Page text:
Longer lifespans are causing individuals, governments and business leaders to rethink their approach to work and retirement.
Life expectancy increased from an average of 46 to 73 years between 1950 and 2019 and the United Nations forecasts further increases, estimating that global average life expectancy will reach about 81 years by 2100.
Living Longer, Better: Understanding Longevity Literacy, a new World Economic Forum report, in collaboration with Mercer, a business of Marsh McLennan, explores how lengthening lifespans are reshaping how individuals view their working lives and retirement.
The report offers recommendations for government and employers to ensure they are adequately supporting people in multiple stages of work and retirement.
A statement from the WEF says the report highlights purpose and quality of life in addition to financial health and resilience – themes that are traditionally associated with retirement planning.
Haleh Nazeri of the WEF says that when it comes to longevity and living longer, healthier lives, everyone has a role on this critical topic.
“How will business support an older workforce and one with growing caregiving needs, what will policymakers do to help all citizens reach retirement equity, and finally, what can individuals do at every life stage to ensure they are able to stay financially resilient in a longer life.”
Rich Nuzum, of Mercer says employers are thinking more about the current age distributions within the areas of talent needed to operate their organisations and how to influence the trajectory of these distributions.
“To leverage longevity and fight the war for talent effectively, moving from individual roles to team-based roles can help employers take full advantage of the diverse strengths of teams that comprise a combination of older and younger workers.”
A new survey, Pulse Poll, of almost 400 professionals indicates that women and men view retirement differently. It also found:
• Health is a top concern with two thirds of respondents indicating they expect to have caring responsibilities.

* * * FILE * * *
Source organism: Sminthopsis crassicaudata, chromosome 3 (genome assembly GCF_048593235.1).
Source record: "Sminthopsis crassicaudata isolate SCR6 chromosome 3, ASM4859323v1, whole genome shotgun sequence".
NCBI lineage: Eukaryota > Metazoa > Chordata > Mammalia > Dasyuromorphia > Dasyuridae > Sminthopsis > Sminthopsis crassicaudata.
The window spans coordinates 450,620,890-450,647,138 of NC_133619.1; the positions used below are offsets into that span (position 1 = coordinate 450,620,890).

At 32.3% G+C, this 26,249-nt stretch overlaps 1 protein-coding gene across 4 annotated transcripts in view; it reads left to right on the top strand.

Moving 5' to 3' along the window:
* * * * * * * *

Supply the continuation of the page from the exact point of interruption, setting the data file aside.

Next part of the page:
• Days of “Bank of Mum and Dad” may be reversing; many younger people are likely to have to financially support older family members.
• Pulse Poll respondents over 40 target lower income replacement levels in retirement.
• People are generally unaware of how to achieve their target levels of retirement income.
• More men are looking forward to retirement, while more women need to understand their financial situation.
• Women are 55 percent more likely to say they don’t know if they have saved enough.
• Women and younger people are more willing to reskill but are also worried about associated costs.
The WEF says that as people are living longer lives, business and government need to restructure their approach to later life planning.
“Failing to adopt a multistakeholder approach towards longevity will inevitably result in a significant portion of people retiring into poverty.”
• Facilitate upskilling of older workers and clamp down on ageism.
• Provide incentives for employers to offer more robust leave policies for caregiving needs.
• Explore the wider use of default auto-enrolment and default investment strategies to increase and maximise savings.
• Establish safety nets such as minimum pension levels provided by government.
• Enact enabling legislation to make all jobs flexible for longer-life working if desired and to accommodate all life-stage needs.
• Offer digital skills training and equipment to ensure equitable access to opportunities.
• Implement programmes offering support such as carers’ leave, information and advice for those who have caregiver responsibilities.
• Understand what impact the company’s retirement plan design has on the trajectory of retirement-readiness and labour flow – check if people can actually afford to retire.
• Provide flex-work programmes for caregivers, such as job-shares; allow part-time workers to contribute to defined contribution plans; provide training programmes for workforce re-entry, similar to those for early-career employees.
• Implement and review financial wellness programmes to:
• Cover specific life-stage needs that account for gender, cultural and ethnicity differences.
• Consider personalised models to show the impact of different working arrangements and retirement ages on pay and pension.
• Cater to low-income earners who are likely to need the most support saving and planning for retirement.